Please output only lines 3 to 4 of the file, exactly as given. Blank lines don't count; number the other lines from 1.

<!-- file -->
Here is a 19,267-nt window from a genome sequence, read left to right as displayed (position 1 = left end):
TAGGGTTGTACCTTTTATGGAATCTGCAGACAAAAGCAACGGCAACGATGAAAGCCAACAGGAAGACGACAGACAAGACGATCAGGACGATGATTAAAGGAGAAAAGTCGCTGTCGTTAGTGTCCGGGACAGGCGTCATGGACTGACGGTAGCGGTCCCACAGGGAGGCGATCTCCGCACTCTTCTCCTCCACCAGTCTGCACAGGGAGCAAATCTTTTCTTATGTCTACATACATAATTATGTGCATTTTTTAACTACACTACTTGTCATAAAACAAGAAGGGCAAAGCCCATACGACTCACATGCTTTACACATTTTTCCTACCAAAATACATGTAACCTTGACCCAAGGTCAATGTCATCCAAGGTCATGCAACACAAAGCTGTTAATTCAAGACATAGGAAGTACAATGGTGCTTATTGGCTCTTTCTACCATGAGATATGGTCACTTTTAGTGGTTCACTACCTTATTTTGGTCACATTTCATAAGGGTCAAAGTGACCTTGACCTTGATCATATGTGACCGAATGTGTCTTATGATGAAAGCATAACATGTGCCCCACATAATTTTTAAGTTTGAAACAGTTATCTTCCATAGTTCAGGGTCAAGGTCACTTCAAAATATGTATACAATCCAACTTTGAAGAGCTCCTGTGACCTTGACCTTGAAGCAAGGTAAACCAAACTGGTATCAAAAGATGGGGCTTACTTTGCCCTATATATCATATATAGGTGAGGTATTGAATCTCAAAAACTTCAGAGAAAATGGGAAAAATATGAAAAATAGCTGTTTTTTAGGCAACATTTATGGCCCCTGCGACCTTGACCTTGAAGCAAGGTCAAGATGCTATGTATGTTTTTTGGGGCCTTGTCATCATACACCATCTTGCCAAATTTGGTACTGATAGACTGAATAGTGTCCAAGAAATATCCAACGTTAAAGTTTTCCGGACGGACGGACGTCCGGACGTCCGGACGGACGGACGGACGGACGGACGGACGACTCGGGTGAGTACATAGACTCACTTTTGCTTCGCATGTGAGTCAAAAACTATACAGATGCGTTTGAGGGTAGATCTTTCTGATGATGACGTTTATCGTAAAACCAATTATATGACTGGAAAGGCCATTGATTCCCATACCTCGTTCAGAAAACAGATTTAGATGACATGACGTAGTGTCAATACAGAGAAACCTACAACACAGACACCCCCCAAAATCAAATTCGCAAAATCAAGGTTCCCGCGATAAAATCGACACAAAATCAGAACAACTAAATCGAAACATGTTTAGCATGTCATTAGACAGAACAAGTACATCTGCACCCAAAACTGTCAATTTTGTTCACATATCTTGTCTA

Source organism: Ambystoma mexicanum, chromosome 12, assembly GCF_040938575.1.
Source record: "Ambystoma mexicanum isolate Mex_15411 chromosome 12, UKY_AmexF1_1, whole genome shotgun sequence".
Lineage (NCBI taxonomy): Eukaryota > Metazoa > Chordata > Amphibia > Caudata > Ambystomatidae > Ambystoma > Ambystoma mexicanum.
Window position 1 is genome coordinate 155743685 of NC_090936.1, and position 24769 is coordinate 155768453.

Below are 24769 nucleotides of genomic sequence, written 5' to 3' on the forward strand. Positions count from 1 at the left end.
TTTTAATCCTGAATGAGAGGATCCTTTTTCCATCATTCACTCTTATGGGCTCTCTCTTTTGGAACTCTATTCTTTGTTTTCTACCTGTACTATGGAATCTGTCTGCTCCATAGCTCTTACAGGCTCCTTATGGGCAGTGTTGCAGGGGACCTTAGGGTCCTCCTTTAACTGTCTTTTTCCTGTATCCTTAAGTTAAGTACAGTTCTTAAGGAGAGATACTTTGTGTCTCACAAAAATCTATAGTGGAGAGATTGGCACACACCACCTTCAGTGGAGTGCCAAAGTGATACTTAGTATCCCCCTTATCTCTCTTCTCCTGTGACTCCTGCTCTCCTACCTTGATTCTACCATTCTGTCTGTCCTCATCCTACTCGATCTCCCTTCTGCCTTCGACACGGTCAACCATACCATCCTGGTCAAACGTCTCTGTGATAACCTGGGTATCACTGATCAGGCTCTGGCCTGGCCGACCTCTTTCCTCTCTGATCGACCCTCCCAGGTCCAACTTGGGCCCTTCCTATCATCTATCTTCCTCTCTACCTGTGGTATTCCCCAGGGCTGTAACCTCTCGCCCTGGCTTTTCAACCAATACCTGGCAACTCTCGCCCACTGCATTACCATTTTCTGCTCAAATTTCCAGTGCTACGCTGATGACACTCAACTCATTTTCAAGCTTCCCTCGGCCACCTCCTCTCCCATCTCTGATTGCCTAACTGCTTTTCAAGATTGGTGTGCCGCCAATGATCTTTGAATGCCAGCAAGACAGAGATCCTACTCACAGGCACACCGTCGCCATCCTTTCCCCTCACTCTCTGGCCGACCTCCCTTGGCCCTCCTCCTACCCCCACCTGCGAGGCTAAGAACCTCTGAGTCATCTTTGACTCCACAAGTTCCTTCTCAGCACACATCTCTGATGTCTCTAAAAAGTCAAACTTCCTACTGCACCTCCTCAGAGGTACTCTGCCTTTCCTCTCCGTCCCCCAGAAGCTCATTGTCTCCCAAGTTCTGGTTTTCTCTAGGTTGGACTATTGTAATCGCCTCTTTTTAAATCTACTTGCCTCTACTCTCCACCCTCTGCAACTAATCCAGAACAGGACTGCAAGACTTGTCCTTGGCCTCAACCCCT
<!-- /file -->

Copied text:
Source organism: Ambystoma mexicanum, chromosome 12, assembly GCF_040938575.1.
Source record: "Ambystoma mexicanum isolate Mex_15411 chromosome 12, UKY_AmexF1_1, whole genome shotgun sequence".